Many of the issues raised in the petition have been addressed substantively in town halls, open forum meetings, and information sessions over the past several months, and detailed information is readily available on the Bates website. I encourage anyone interested in understanding our plans more fully to consult the following sites: students and families, faculty, and all Bates employees. Additionally, several points deserve special emphasis.
Testing is fundamental to our ability to keep our campus and community safe. For this reason, we have contracted with the Broad Institute—a biomedical and genomic research center run by Harvard and MIT and located in Cambridge—to provide testing for our entire population of students upon arrival on campus and twice per week throughout the fall semester. We will also make testing available to all Bates employees at the college’s expense.
The Broad Institute tests have strong accuracy ratings (sensitivity and specificity) that are enhanced by the high frequency of the testing we will offer. The Broad relies on a different supply chain for its tests and a different processing platform from the commercial labs that are currently experiencing shortages in testing and delays in providing results. The Broad has also focused its testing on New England-based colleges and universities, including Harvard, MIT, and most NESCAC institutions, to ensure the efficient delivery of samples for analysis and prompt turnaround on results.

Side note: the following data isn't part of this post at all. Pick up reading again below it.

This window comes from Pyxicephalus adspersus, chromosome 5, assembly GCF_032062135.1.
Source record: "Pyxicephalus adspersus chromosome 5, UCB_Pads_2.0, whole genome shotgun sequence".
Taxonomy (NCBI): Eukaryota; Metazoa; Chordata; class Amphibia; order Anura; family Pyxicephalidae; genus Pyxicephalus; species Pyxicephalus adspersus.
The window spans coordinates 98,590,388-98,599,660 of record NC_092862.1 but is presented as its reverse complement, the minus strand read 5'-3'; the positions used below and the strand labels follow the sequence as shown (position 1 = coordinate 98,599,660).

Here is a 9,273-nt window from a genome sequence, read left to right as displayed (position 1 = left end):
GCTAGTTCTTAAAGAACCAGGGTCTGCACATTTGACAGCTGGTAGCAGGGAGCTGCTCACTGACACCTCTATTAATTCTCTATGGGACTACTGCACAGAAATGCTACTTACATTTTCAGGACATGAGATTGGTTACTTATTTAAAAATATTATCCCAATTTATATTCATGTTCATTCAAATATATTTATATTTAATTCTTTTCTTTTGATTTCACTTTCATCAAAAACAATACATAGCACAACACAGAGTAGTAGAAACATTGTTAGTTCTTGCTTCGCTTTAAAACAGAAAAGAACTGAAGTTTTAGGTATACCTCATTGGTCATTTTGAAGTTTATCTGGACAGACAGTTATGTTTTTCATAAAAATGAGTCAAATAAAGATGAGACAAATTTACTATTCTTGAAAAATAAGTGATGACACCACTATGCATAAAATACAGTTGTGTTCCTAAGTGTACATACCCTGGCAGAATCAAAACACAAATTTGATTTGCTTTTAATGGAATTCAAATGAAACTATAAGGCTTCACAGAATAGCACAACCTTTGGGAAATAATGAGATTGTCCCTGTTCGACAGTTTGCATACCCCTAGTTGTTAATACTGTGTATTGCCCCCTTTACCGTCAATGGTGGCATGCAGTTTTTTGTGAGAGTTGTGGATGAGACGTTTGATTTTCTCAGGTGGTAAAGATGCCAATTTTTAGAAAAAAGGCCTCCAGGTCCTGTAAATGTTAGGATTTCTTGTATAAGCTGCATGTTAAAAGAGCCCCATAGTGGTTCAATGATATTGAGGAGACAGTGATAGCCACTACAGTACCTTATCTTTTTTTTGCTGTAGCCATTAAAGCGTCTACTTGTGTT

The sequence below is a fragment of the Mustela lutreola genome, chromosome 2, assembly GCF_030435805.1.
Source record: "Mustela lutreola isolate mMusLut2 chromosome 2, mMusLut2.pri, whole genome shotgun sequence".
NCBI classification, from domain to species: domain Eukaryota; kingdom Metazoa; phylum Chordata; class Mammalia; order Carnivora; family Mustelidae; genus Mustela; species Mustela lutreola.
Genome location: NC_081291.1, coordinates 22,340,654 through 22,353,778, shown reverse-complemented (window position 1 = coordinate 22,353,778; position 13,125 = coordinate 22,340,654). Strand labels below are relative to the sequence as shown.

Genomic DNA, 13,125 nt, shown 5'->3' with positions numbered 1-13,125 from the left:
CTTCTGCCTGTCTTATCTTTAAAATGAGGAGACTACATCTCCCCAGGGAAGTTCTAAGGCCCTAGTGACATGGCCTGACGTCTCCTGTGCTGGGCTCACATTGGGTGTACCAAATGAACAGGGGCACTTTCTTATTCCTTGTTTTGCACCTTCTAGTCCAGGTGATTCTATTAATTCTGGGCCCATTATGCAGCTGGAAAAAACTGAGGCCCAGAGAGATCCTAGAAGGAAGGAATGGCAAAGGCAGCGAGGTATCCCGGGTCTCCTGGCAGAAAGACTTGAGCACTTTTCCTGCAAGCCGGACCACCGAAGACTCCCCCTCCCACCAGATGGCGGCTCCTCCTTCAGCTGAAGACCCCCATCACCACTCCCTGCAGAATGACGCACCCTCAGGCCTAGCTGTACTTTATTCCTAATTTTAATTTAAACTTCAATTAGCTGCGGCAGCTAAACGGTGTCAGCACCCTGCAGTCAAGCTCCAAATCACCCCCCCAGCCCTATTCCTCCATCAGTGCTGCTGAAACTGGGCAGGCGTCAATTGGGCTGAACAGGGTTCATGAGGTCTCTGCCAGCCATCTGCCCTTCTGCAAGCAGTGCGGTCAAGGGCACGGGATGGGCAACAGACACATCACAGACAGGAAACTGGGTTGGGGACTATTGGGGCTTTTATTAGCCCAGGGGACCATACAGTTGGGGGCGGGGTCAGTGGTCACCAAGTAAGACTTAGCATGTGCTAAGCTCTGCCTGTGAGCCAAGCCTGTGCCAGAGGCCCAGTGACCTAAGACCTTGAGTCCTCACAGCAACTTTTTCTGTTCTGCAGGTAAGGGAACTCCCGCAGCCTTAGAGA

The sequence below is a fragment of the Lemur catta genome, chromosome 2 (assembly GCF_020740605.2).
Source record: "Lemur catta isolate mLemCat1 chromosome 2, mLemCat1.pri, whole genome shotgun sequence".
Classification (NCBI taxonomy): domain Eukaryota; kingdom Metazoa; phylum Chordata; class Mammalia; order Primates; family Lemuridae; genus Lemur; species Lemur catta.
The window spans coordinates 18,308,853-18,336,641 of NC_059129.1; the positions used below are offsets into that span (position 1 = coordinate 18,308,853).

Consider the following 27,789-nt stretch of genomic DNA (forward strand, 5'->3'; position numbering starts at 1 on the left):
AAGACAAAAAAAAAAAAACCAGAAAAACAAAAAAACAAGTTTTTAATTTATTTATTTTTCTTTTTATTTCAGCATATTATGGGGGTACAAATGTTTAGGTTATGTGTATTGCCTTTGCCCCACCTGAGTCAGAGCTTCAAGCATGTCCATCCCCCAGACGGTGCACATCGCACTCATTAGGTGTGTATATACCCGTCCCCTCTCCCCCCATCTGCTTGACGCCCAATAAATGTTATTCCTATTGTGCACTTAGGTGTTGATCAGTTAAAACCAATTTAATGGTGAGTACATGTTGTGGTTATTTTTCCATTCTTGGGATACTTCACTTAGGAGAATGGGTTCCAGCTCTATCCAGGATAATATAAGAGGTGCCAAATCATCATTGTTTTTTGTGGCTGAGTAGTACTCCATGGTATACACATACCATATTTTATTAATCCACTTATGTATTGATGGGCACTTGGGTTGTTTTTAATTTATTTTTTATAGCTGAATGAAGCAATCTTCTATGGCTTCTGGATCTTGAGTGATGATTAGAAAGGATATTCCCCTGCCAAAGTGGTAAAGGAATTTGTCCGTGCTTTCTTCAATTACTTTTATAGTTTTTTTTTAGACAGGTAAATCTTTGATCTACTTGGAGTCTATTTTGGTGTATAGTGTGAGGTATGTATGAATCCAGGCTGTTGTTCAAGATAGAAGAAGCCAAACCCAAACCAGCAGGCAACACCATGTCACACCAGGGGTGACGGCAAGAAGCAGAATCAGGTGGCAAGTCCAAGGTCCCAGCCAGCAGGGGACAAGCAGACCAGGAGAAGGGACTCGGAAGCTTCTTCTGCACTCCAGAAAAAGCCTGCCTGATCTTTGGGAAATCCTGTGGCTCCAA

Testing at this scale is a new venture for Bates and a new venture for the Broad Institute. As such, there will inevitably be issues that need to be worked out on both ends as the program gets underway. With these considerations in mind, we have done thorough due diligence on the Broad Institute and its capacity to process tests at scale, and we are confident that we have identified the best available partner to assist us in this crucial aspect of monitoring and mitigating disease transmission on campus.
Public health experts have advised us that we should expect to have some positive test results both within employee baseline testing and when students arrive, and we have made appropriate arrangements for isolation, contact tracing, and quarantine to manage these cases. Our clinical advisers have also emphasized that the frequency of testing among our student and employee populations will allow us to identify concerning trends early and react promptly to mitigate risk to the campus and community.